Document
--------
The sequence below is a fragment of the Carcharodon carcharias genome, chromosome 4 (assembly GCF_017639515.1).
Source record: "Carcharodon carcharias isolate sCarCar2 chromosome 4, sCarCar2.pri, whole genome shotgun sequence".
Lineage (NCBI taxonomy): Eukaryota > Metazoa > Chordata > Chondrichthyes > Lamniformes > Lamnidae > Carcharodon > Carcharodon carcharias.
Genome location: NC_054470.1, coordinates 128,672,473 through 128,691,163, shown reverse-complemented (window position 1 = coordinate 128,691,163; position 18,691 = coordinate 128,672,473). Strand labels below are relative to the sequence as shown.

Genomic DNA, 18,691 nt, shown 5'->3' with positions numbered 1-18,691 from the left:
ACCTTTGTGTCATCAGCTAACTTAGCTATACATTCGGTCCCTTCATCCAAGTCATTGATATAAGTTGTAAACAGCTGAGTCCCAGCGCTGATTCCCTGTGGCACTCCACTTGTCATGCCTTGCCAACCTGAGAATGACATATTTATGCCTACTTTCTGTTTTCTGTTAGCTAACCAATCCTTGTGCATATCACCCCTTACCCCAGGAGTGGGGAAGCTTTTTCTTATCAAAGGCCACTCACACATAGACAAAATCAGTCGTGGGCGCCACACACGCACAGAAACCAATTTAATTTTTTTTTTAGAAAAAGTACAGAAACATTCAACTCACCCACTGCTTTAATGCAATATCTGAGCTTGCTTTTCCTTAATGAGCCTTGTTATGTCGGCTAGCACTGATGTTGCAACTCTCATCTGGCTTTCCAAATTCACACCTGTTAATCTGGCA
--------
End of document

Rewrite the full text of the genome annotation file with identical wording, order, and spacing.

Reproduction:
The sequence below is a fragment of the Carcharodon carcharias genome, chromosome 4 (assembly GCF_017639515.1).
Source record: "Carcharodon carcharias isolate sCarCar2 chromosome 4, sCarCar2.pri, whole genome shotgun sequence".
Lineage (NCBI taxonomy): Eukaryota > Metazoa > Chordata > Chondrichthyes > Lamniformes > Lamnidae > Carcharodon > Carcharodon carcharias.
Genome location: NC_054470.1, coordinates 128,672,473 through 128,691,163, shown reverse-complemented (window position 1 = coordinate 128,691,163; position 18,691 = coordinate 128,672,473). Strand labels below are relative to the sequence as shown.

Genomic DNA, 18,691 nt, shown 5'->3' with positions numbered 1-18,691 from the left:
ACCTTTGTGTCATCAGCTAACTTAGCTATACATTCGGTCCCTTCATCCAAGTCATTGATATAAGTTGTAAACAGCTGAGTCCCAGCGCTGATTCCCTGTGGCACTCCACTTGTCATGCCTTGCCAACCTGAGAATGACATATTTATGCCTACTTTCTGTTTTCTGTTAGCTAACCAATCCTTGTGCATATCACCCCTTACCCCAGGAGTGGGGAAGCTTTTTCTTATCAAAGGCCACTCACACATAGACAAAATCAGTCGTGGGCGCCACACACGCACAGAAACCAATTTAATTTTTTTTTTAGAAAAAGTACAGAAACATTCAACTCACCCACTGCTTTAATGCAATATCTGAGCTTGCTTTTCCTTAATGAGCCTTGTTATGTCGGCTAGCACTGATGTTGCAACTCTCATCTGGCTTTCCAAATTCACACCTGTTAATCTGGCA